http://www.qiongbupa.com/martisd/2825 Yesterday I discovered something interesting at work whilst I was trying to declare an instance variable that conforms to a protocol in Swift. Basically, I tried declaring within my class a new required instance that conforms to a new protocol I created. What I did was the following:
Bonuses As you can see above MyProtocol declares a new variable which is a shared instance for any object, essentially a singleton (I know, I know, the anti-pattern). My singleton will be managed via a container thus every time this protocol is resolved the same instance will be shared with the class or struct requiring such instance and I don’t want to have a reference to the container for proper inversion of control which I am big fan of since I was introduced to it in my former job.
http://www.topcanon.fr/figase/opie/5275 Next I proceeded to create an implementation that conforms to that protocol and the one that would be normally used in production.
http://tjez.gob.mx/perdakosis/5976 Then I declared the new dependency in the class that required setting the sharedInstance in MyProtocol. The sharedInstance will be set based on GET Request to my server, and depending on the server response I might or might not set the sharedInstance variable.
site rencontre pour riche I ran Build and got the following error by the compiler:
Cannot assign to property: 'myProtocol' is a 'let' constant
Now my head was starting to challenge assumption, even the most basic ones. But then I remembered how bad the messaging from the Swift compiler still is, and realised that a protocol can be implemented by classes, structs and enums thus the MyProtocolSharedInstanceSetter class holding a reference to MyProtocol does not know whether the instance is a struct or a class, but I do; it’s a class not a struct or a enum therefore my instance does not mutate and that is the whole point of the singleton.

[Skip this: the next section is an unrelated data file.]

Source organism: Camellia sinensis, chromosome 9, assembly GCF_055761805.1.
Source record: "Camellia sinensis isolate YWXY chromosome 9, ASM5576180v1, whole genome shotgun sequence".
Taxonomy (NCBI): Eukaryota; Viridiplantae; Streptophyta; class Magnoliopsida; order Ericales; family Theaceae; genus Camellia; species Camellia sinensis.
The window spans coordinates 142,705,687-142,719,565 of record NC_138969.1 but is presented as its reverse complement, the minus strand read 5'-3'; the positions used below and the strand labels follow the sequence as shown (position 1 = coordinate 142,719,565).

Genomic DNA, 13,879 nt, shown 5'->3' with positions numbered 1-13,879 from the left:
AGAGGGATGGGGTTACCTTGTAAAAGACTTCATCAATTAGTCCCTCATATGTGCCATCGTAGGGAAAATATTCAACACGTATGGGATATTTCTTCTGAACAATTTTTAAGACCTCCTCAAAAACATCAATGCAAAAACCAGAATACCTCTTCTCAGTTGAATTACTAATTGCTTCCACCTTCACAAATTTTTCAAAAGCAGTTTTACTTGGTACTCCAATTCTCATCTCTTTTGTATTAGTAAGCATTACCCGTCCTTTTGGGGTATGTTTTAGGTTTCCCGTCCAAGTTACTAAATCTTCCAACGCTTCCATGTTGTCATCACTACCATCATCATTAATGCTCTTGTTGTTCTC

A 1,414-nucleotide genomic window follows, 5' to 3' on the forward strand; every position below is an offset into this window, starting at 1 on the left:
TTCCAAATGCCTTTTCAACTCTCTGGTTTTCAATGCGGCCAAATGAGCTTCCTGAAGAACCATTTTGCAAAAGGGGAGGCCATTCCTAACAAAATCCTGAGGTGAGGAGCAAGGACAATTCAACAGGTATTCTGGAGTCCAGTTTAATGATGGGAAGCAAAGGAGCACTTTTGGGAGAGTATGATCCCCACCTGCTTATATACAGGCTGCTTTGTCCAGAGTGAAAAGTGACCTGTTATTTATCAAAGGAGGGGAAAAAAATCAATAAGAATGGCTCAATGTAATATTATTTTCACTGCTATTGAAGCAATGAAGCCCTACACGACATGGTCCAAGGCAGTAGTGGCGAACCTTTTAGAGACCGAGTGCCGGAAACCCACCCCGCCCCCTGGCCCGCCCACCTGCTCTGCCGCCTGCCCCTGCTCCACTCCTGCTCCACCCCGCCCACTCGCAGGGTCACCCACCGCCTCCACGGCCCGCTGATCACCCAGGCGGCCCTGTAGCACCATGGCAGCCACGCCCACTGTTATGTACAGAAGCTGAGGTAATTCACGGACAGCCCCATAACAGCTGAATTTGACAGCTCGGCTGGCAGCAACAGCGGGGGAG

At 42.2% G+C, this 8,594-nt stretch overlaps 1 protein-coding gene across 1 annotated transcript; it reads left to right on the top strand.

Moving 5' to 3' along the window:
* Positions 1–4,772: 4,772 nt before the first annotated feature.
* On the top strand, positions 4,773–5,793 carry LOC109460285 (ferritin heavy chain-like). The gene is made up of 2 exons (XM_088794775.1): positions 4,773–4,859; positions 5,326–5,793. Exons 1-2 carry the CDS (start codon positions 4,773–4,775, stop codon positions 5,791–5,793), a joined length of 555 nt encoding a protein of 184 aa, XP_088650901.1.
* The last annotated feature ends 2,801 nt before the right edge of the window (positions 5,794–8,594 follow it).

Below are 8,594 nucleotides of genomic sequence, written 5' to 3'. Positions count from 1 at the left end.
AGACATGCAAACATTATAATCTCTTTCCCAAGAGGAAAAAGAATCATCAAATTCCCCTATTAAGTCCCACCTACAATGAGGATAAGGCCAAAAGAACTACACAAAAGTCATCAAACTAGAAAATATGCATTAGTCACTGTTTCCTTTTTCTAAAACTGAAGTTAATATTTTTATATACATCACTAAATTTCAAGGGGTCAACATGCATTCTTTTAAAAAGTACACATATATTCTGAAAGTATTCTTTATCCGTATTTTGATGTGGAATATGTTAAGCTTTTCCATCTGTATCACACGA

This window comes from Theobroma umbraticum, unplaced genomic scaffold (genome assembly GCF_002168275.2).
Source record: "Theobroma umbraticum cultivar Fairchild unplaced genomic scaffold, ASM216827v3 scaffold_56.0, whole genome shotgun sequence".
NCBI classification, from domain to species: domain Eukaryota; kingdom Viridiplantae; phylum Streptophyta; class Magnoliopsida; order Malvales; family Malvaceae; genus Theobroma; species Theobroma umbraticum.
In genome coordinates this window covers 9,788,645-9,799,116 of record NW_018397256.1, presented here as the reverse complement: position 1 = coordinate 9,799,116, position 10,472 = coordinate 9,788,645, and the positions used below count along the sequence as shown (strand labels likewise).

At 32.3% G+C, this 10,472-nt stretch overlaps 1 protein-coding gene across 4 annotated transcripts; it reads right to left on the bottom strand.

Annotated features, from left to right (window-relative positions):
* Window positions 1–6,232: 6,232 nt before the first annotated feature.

You can limit protocol adoption to class types (and not structures or enumerations) by adding the class keyword to a protocol’s inheritance list. The class keyword must always appear first in a protocol’s inheritance list, before any inherited protocols
Jump to the Class-Only Protocols here for more information.
By limiting MyProtocol to only be implemented by class types I did the following:
Notice I added the class keyword as the first in the inheritance list. And that it folks!
P.S. I know my blog has been quite empty by I am taking measures to keep sharing what I keep learning on my day to day.